For Many Moms Leaving The Workforce After Having Kids Is NOT A Choice

Monday, October 3, 2016


"I've been told I can 'have it all,' but they forgot to tell me - I can't have it all at the same time."

-Sarah Hosseini, So Glad They Told Me: Women Get Real About Motherhood

When I was considering going back to my job after maternity leave I knew I wanted a more flexible option. I worked in TV news which can be a profession filled with long hours and lots of overtime expectations. I knew I needed more time with my baby, but not forever. Certainly longer than the three months that my company was willing to hold my job for me.

The paid leave policies in this country are basically criminal. I got six weeks at full pay, two more at half (because I had a c-section) and the rest unpaid. Because THAT's maternity leave in this country if you work for a "good" company. When it came down to asking for a more flexible option at my job, I was told there was none. So I had to leave. It wasn't a choice. It was a forced decision. Women are choosing to opt out of the workforce, because they aren't being presented any viable options.

I was flabbergasted and disappointed in how easily having a child can throw a woman off of her tenure track. I was in my 20's, and just starting to climb the career ladder. How would gaps in my resume look at that point? How could I make a future potential employer understand that I took more time out to be with my baby than my maternity leave allowed? Was taking a time out to be a mom, to be with my newborn, a valid enough reason to bow out of the workforce temporarily?

Read my story about the search for having it all in motherhood, the realization that it will never happen, all while watching your career after kids crumble. How I picked up the pieces and built a better career outside of the mostly outdated and sexist corporate culture.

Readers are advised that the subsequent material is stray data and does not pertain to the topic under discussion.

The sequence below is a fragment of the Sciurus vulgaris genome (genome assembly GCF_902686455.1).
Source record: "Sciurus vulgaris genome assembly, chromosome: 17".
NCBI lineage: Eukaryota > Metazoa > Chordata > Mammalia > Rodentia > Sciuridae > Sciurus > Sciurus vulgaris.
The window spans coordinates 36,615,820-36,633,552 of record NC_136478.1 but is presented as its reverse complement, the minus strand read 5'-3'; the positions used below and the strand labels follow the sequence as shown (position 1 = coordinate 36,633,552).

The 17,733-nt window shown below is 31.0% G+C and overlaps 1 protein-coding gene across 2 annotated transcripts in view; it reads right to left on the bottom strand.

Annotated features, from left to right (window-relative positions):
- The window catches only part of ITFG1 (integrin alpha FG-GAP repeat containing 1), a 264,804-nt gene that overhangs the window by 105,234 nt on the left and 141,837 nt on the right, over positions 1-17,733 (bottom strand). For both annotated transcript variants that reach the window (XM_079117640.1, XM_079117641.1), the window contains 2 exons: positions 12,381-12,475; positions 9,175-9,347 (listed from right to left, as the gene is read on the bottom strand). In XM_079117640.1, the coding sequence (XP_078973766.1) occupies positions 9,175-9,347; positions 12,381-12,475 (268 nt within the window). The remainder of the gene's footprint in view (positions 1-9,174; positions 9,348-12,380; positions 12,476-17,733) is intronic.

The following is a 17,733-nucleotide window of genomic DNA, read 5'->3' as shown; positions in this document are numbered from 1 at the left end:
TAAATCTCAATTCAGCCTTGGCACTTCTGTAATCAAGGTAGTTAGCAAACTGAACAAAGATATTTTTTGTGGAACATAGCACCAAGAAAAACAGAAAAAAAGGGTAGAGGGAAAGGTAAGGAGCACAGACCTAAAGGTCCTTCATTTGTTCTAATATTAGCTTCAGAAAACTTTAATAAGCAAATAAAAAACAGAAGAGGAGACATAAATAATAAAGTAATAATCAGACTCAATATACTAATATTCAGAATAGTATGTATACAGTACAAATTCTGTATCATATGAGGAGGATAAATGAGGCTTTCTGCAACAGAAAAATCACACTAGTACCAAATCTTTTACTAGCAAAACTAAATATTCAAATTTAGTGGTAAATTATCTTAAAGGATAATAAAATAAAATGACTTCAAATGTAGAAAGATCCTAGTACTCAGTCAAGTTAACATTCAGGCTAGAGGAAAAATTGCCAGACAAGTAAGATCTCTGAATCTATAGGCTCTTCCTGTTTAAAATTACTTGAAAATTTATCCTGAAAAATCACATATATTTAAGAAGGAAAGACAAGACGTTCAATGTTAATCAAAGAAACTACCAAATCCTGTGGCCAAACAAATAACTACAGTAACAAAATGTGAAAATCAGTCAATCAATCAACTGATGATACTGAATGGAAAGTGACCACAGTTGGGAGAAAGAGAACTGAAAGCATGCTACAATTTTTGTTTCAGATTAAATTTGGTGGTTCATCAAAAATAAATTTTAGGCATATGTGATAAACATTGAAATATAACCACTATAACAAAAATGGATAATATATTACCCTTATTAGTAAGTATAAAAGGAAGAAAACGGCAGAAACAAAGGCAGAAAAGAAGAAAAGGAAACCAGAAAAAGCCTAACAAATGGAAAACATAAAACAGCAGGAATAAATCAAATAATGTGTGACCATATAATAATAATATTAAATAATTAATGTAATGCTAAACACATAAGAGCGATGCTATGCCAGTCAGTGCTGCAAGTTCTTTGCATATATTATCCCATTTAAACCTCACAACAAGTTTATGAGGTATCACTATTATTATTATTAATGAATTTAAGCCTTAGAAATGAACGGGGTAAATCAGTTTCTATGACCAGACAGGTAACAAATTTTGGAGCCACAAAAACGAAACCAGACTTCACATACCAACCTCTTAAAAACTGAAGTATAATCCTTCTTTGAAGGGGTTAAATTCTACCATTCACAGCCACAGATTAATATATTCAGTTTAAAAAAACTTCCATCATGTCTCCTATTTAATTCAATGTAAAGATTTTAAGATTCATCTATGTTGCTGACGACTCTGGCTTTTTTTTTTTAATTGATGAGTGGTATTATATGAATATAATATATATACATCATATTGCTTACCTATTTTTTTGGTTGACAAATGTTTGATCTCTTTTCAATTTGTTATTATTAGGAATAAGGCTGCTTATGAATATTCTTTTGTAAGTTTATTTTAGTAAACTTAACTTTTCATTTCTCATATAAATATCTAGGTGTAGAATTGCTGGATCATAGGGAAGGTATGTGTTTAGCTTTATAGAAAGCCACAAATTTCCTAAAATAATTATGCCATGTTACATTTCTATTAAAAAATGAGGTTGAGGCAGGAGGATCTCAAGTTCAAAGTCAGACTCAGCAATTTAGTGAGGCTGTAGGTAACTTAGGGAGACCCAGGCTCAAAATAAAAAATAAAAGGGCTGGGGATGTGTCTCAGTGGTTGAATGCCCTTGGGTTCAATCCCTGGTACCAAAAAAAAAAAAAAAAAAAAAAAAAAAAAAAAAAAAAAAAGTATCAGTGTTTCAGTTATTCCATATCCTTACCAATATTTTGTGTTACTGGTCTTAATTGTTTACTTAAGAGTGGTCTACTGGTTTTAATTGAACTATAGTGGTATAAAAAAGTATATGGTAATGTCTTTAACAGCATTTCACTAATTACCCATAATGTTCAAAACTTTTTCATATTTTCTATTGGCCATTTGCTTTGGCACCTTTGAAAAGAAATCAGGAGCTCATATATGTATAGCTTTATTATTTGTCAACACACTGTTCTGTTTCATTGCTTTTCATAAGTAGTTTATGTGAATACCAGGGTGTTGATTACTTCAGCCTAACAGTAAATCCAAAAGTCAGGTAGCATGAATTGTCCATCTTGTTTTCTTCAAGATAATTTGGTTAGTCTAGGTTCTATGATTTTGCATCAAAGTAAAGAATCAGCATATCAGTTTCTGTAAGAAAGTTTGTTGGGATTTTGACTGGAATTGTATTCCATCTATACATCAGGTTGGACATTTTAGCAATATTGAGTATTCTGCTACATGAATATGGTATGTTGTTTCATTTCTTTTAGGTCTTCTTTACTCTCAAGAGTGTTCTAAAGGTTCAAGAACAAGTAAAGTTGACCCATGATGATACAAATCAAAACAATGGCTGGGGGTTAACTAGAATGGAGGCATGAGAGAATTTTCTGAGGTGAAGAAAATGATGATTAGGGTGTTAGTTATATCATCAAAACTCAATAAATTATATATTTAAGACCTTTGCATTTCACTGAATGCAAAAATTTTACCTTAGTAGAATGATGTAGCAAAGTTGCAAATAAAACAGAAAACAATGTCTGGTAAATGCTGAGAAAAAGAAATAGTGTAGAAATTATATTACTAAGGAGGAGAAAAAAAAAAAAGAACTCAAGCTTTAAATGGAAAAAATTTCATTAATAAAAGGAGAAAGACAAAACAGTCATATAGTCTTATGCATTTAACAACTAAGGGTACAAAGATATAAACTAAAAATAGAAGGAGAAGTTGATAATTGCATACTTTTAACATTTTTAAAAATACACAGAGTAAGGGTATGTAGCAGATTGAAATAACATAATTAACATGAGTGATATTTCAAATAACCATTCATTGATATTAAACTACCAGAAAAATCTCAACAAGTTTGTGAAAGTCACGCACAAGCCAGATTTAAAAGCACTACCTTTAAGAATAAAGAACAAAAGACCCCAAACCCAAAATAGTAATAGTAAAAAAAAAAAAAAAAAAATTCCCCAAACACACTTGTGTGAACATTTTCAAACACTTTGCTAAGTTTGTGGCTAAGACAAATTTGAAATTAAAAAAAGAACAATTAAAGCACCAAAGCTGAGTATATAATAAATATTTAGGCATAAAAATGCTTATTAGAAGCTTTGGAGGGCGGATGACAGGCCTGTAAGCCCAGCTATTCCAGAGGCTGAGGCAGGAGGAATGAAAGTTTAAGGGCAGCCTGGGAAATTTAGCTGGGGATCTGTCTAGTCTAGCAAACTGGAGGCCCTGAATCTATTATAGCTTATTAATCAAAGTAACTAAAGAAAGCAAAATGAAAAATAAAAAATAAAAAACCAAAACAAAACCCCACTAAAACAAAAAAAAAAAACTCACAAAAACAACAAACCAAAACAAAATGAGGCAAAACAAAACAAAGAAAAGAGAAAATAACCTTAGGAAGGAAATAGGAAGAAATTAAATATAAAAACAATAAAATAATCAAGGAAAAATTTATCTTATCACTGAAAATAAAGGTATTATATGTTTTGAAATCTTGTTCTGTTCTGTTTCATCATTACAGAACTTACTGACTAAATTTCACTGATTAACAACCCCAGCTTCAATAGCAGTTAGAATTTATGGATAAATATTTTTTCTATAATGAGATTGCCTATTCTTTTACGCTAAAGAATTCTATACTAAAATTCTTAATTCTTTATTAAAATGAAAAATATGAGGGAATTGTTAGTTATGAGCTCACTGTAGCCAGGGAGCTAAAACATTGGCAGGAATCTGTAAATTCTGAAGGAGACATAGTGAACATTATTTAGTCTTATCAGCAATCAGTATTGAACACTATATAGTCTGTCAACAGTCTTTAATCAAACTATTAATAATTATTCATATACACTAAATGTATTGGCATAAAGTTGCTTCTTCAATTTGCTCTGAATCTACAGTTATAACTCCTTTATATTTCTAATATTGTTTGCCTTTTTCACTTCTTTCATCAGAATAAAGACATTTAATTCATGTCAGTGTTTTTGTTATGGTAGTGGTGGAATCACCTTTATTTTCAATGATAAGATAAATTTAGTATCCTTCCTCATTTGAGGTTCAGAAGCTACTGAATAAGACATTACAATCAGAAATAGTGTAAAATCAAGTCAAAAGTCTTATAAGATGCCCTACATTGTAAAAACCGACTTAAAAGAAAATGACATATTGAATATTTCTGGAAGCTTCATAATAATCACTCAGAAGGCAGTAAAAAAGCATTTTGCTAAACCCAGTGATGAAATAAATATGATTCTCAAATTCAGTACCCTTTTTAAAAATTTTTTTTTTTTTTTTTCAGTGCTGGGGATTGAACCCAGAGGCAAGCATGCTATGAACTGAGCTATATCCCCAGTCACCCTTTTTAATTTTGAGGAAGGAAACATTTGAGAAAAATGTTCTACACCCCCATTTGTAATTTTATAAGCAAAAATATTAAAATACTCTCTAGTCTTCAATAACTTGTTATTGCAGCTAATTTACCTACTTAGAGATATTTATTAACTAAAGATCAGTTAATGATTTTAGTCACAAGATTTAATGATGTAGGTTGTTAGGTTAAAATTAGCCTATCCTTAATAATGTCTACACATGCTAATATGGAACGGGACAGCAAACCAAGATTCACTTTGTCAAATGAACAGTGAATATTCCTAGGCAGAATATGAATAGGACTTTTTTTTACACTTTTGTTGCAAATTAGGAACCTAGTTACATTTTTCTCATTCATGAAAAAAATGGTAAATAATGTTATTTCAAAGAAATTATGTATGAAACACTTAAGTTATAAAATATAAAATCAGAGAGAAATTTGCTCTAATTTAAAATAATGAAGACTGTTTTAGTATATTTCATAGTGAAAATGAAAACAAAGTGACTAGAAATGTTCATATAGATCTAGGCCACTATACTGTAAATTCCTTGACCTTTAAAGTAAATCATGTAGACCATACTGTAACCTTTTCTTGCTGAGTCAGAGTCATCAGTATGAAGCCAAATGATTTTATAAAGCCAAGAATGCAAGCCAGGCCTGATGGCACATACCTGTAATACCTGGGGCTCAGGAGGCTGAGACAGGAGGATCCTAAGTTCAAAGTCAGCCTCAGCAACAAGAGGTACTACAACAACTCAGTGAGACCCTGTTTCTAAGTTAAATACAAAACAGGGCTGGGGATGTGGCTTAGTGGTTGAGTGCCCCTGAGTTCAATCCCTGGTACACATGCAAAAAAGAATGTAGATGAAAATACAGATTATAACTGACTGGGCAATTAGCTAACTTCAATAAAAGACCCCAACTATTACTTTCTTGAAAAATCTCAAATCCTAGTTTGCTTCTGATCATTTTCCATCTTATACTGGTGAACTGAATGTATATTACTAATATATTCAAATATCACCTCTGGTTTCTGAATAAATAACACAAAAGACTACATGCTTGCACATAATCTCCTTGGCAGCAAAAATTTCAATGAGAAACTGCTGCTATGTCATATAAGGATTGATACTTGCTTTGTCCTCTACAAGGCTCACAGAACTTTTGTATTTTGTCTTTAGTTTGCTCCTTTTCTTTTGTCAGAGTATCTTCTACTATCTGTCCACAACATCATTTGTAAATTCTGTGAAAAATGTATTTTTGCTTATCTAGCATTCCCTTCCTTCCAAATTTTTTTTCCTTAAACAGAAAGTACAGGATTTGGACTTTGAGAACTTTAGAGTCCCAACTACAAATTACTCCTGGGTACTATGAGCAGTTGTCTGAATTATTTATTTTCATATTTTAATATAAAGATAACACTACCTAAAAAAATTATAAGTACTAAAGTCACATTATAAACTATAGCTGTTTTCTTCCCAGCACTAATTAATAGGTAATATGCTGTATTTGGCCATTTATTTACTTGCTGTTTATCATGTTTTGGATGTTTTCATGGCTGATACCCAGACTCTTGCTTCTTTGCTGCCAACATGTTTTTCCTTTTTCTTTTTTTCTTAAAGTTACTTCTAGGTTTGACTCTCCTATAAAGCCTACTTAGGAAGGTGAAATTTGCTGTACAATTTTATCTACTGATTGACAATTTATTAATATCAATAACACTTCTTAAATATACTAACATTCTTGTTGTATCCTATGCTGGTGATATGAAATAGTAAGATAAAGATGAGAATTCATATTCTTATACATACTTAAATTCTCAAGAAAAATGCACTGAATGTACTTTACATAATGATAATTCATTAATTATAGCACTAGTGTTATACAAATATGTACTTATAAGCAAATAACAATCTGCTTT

Read the stories of women who are all #sogladtheytoldme truths, lies and realities of motherhood.

The book is available now in paperback on Amazon!

2 comments:

  1. I don't even know what to say. The maternity leave situation in the USA is terrible, to say the least.

    I can't even imagine the stuggles new moms face when trying to decide whether or not they can live off of only one income, let alone single moms who do not have their partners incomes to rely on.

    In Canada, I believe the current rule is that you must have worked for the same employer for at least 7 months (and a certain number of hours) to qualify for maternity leave but then you get 55% of your wages (to a certain maximum amount - around $25000 I think) for up to a year. After going back to work at 8 months with my first, and 1 year and 2 weeks with my second, I can definitely say there was a huge difference in how easy it was to transition the kids into daycare if they had been older. I can't even imagine having to send a 3 month old to daycare, especially if you are breastfeeding.

    Something needs to change.

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